Just my kid. I am a documentary animal person, meaning I love to read about and watch animals on film (the more exotic, the better!), but I am not the person who will snuggle up with a furry friend or pick up a lizard. I love the animal kingdom though—it inspires so much of my work.
Best vacation ever?
Every Labor Day weekend, my family rents a house in Park City, Utah. We spend our days cooking and playing board games and lazing about in the mountains, and making our annual appearance at the library’s used book sale! It’s heaven. (Is it September yet?)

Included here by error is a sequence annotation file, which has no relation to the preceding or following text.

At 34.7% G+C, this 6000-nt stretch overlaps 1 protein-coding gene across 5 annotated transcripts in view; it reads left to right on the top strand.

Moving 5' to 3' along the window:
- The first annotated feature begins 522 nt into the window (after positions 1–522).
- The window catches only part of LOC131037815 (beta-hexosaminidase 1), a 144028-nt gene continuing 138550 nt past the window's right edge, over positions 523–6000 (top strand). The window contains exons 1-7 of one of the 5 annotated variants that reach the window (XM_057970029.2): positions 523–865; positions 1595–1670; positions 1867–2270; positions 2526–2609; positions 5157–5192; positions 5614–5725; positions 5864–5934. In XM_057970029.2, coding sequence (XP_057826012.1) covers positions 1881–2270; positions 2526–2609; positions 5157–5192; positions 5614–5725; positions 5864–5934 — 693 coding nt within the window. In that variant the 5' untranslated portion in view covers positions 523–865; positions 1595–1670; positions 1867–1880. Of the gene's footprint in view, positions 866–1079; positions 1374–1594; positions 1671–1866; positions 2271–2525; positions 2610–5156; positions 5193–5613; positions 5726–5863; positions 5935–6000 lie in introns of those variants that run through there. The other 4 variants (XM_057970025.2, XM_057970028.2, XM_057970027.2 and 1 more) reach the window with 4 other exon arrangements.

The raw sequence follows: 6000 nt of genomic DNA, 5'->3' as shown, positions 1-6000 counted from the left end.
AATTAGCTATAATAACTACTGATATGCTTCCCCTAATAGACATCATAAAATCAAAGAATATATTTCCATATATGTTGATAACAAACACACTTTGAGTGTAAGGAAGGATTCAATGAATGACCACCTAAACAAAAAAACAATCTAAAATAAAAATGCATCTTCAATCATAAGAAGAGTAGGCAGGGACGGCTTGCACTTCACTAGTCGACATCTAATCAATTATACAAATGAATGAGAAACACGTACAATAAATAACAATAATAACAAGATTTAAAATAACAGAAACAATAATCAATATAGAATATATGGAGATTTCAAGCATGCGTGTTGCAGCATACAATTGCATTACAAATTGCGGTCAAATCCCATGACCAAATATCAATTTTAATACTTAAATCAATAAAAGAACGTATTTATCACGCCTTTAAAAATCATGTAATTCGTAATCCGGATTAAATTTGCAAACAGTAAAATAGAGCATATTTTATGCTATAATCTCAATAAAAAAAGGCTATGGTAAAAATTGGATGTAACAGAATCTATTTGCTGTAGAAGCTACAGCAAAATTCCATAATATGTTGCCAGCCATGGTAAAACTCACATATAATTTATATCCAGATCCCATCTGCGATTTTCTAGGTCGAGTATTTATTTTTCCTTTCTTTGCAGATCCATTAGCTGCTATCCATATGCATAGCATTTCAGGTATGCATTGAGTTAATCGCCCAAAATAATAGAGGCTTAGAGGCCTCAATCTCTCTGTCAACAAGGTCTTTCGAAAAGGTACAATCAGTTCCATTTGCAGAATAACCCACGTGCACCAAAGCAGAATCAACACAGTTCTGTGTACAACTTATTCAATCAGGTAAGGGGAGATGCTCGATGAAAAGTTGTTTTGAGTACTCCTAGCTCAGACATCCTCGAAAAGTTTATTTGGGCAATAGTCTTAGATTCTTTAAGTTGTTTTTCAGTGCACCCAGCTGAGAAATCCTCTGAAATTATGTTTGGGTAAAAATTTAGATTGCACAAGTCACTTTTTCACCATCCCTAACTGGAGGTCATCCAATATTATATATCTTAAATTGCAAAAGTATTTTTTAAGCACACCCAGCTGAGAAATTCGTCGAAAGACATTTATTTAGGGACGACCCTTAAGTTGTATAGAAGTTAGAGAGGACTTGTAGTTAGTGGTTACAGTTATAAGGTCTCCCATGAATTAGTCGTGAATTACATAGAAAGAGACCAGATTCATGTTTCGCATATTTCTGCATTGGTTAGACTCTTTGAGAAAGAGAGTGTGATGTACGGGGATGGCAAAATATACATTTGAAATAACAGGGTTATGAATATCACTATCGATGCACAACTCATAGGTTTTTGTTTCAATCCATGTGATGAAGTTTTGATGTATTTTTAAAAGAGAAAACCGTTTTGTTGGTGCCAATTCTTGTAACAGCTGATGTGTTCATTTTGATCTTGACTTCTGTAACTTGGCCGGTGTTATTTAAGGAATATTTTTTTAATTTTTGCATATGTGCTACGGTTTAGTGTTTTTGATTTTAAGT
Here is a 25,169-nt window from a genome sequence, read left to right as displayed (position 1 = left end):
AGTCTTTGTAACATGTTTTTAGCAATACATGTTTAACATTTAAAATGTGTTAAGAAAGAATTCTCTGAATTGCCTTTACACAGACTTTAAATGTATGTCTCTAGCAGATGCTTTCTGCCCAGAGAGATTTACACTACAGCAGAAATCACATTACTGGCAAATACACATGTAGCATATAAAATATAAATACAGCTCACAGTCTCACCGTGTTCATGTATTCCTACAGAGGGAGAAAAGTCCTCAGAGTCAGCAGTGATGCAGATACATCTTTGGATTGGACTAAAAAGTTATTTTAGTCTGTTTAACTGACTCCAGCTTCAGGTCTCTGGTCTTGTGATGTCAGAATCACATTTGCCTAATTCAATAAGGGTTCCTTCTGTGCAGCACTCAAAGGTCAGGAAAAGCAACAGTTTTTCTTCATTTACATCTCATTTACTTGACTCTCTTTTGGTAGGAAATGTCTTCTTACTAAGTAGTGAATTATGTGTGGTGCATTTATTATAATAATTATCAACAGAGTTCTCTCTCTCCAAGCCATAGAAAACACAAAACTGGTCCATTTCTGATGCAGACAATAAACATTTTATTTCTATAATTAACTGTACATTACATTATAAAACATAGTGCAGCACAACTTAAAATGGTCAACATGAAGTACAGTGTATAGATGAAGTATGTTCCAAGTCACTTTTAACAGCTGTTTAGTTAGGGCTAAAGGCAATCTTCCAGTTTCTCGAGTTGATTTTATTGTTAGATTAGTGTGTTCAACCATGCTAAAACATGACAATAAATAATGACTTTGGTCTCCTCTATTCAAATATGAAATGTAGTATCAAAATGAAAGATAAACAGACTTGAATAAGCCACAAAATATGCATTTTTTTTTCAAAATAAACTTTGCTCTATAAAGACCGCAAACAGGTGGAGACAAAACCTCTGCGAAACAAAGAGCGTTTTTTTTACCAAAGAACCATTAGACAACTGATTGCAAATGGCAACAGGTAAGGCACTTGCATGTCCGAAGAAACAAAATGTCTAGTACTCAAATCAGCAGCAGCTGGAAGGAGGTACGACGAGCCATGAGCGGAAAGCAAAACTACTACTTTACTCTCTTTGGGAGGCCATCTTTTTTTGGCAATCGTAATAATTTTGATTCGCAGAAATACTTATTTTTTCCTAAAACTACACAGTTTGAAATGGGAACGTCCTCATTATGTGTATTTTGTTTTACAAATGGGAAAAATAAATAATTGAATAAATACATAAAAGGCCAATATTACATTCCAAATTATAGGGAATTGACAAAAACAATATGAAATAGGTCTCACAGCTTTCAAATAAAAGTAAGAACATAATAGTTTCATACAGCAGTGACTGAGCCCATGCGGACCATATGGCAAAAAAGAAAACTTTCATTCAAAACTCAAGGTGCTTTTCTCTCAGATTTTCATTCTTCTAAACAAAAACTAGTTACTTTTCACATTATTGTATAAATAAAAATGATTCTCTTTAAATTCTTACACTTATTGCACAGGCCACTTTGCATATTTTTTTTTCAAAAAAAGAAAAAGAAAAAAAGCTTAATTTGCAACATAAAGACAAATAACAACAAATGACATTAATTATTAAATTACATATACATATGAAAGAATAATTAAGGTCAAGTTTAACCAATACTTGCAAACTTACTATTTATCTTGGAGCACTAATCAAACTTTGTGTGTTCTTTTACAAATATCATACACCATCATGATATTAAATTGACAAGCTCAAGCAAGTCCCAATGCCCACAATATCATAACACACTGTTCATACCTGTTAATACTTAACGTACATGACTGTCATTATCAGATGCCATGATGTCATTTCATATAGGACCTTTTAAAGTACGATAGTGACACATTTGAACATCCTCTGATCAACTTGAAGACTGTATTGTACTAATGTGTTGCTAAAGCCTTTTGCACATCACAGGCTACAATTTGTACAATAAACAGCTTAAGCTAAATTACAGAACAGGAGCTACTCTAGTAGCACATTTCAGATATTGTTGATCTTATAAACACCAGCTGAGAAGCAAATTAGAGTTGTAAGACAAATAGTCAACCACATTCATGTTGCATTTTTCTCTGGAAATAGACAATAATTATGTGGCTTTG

About the Interviewer
After studying Spanish and history at a small liberal arts school, Kate Hart taught small people their ABCs, wrote grants for grownups with disabilities, and now builds treehouses for people of all sizes. Her debut YA novel, AFTER THE FALL, is coming winter 2017 from FSG. She also contributes to YA Highway, hosts the Badass Ladies You Should Know series, and enjoys taking so many books out of the library that her children ask why people are staring.
AFTER THE FALL – 1/24/17 from FSG: The story of a girl who refuses to play the damsel in distress, even in the face of sexual assault, and the boy who has always hoped to rescue her, until she seeks comfort in his brother’s arms and a terrible accident changes everything.